What Is Lyme Disease?
Each year almost 500,000 people are diagnosed and treated for Lyme disease in the United States. Lyme disease, also known as Lyme Borealis, is caused by deer ticks who bite humans and transmit this bacteria in the process. The numbers and range of this disease have grown dramatically in the past decade. Most cases can be cured with a 2-to-4-week treatment course of oral antibiotics. However, this disease sometimes goes undetected for months or years and leads to an array of physical, neurological, and psychological symptoms. For reasons unclear, 10% to 20% of people who contract this disease report ongoing or intermittent symptoms after completing antibiotic treatment. These unfortunate patients suffer with symptoms of pain, fatigue, and thinking difficulties that can last for months or years after treatment.
Mental Health Problems from Lyme Disease
The public has progressed beyond viewing Lyme disease as a small illness that merely causes a rash. This illness can lead to severe cardiac, rheumatologic, and neurologic problems for its victims. But, even beyond this, Lyme disease can cause severe mental health problems as well. This disease is often misdiagnosed and can immediately lead to depression in patients who are perplexed by overpowering symptoms of fatigue and little explanation from healthcare providers who may not suspect this bacterium because there was no evidence of a rash. In some cases, people will be bit by small nymph ticks and not even realize that this chain of events has transpired. The mental health problems resulting from Lyme disease, in concert with the physical symptoms, will often greatly reduce a person’s quality-of-life, especially if left untreated.
According to the APA who cited a recent study from the Columbia University Irving Medical Center, patients who received the hospital diagnosis of Lyme disease have a 28% higher rate of mental disorders and were twice as likely to have attempted suicide post infection than individuals without a Lyme diagnosis. Other patients have reported panic attacks, “brain fog,” and other cognitive difficulties that can impair a person’s concentration and difficulties with reading. Depression is also common in severe Lyme disease cases due to the array of physical, neurologic, and rheumatologic symptoms. As a clinician, I have seen patients suffer tremendous mental health difficulties and personality changes related to Lyme disease. In addition to antibiotic treatments, patients definitely need understanding from their doctors, family support, and in some cases, counseling to assist with these mental health aspects.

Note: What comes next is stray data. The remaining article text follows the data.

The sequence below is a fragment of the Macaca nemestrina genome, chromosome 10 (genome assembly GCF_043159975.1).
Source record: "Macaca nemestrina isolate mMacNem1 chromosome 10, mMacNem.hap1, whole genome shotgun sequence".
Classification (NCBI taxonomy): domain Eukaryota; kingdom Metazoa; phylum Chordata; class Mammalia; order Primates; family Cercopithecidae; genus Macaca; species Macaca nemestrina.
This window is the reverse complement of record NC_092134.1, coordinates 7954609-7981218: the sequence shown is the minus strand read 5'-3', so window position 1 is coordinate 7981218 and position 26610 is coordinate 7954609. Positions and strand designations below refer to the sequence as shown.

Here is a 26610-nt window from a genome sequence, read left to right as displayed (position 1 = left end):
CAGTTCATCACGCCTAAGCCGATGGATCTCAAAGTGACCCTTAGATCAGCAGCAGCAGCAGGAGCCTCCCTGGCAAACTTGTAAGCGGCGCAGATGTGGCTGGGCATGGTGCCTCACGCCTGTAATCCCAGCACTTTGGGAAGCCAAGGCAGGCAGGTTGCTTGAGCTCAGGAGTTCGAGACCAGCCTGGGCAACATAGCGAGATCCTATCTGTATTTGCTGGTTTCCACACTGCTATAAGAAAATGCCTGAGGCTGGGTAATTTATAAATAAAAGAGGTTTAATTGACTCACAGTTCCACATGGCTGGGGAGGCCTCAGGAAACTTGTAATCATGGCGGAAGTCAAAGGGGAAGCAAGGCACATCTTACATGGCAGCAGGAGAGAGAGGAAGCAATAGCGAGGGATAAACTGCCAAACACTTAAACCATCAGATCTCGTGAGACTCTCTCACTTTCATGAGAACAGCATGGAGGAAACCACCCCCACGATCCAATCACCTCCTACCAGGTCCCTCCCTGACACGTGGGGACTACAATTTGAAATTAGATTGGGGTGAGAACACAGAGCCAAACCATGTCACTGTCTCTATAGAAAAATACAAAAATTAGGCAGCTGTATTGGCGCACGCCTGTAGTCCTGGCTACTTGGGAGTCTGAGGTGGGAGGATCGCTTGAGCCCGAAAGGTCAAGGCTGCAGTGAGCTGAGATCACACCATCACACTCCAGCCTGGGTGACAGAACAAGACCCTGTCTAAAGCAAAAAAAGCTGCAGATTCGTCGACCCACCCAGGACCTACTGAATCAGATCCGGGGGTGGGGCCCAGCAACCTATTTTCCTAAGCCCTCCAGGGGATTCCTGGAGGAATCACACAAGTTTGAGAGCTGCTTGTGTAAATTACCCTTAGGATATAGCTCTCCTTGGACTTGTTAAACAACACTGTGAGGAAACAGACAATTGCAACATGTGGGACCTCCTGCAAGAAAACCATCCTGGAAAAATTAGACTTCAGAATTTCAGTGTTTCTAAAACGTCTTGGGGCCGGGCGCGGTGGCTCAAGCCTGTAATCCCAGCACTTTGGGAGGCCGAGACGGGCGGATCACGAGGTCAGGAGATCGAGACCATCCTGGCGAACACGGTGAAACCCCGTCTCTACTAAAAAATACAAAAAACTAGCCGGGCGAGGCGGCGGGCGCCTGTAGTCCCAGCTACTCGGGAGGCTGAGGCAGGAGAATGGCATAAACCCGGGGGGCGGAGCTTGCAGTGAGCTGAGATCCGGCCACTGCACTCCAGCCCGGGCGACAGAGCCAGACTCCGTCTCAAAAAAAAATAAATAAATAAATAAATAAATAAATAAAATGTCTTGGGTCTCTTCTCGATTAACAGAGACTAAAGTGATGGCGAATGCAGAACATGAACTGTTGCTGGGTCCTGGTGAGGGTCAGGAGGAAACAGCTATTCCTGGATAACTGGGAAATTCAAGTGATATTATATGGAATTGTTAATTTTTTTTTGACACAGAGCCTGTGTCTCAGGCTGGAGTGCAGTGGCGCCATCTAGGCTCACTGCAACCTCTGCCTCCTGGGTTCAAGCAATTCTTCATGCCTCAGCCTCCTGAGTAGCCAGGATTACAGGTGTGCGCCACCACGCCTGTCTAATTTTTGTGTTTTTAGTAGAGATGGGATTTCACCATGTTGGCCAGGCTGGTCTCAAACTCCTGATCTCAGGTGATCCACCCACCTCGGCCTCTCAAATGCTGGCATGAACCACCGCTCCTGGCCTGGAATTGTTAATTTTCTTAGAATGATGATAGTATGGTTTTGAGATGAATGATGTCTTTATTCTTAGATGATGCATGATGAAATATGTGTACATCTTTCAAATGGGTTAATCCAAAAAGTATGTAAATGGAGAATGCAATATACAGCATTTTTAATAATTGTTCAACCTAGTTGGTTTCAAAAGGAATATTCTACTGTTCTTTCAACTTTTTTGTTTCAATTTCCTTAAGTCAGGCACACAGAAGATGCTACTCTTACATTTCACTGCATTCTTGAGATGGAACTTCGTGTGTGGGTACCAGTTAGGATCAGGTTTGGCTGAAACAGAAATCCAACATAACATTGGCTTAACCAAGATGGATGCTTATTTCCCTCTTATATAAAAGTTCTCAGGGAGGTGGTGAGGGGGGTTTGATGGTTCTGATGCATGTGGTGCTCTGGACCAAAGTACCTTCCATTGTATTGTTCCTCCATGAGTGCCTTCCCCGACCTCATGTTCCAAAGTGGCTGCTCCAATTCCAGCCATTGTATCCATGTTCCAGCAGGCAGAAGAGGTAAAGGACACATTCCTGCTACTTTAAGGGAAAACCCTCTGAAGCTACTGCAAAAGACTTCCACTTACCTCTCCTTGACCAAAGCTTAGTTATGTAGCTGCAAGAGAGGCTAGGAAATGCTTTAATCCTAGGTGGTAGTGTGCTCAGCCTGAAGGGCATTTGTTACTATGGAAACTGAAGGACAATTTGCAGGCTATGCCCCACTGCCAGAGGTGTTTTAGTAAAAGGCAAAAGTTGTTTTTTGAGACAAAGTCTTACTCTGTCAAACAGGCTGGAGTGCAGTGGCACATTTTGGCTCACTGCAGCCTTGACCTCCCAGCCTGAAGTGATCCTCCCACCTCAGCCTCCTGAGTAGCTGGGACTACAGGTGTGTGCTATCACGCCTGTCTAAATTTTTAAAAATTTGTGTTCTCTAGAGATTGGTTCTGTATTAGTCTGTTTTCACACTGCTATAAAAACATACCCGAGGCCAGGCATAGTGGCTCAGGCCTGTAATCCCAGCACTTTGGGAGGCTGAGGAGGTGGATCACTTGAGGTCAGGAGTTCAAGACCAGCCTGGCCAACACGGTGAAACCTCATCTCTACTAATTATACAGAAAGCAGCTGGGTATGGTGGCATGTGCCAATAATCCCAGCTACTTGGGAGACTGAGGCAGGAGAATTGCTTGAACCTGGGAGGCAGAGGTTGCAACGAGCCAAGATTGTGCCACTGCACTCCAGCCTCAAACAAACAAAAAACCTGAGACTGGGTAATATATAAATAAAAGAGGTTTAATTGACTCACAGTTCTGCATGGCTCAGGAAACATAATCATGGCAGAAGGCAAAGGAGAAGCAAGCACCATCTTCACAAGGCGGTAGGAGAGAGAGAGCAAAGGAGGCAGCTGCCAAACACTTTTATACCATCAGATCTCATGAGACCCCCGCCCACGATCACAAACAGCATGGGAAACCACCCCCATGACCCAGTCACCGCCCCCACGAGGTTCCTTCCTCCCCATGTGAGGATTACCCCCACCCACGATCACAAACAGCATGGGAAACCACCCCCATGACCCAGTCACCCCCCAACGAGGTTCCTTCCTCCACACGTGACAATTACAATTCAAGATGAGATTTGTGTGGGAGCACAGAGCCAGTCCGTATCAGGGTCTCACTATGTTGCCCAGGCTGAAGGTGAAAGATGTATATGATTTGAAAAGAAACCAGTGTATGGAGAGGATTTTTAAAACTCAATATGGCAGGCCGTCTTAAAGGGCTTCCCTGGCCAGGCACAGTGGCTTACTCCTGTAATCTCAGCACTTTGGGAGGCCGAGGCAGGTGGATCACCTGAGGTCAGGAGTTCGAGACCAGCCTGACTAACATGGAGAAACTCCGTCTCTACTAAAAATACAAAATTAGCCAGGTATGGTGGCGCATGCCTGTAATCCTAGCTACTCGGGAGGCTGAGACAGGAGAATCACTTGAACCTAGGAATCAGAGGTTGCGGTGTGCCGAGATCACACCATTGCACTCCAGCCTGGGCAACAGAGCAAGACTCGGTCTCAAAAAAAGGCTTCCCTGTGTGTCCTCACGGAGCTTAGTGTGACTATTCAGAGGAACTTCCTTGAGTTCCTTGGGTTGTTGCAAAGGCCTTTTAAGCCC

Tips on How to Prevent Ticks and Lyme Disease
Like many things in life, preventative measures are preferable to fighting the Lyme bacteria once it’s entered your body. In your outdoor activities, especially during the most susceptible season which is May and June, there are some precautions that can be taken to avoid this nasty bug.
A risk of contracting Lyme Disease has become a widespread reality to many who enjoy nature. Taking the above precautions can help in braving the outdoors with more peace of mind. Hopefully, the prevention, accurate diagnosis, and treatment of Lyme Disease will continue to progress so that many can continue to enjoy the physical and mental health benefits of exploring our outdoor environments without concern about these little bugs.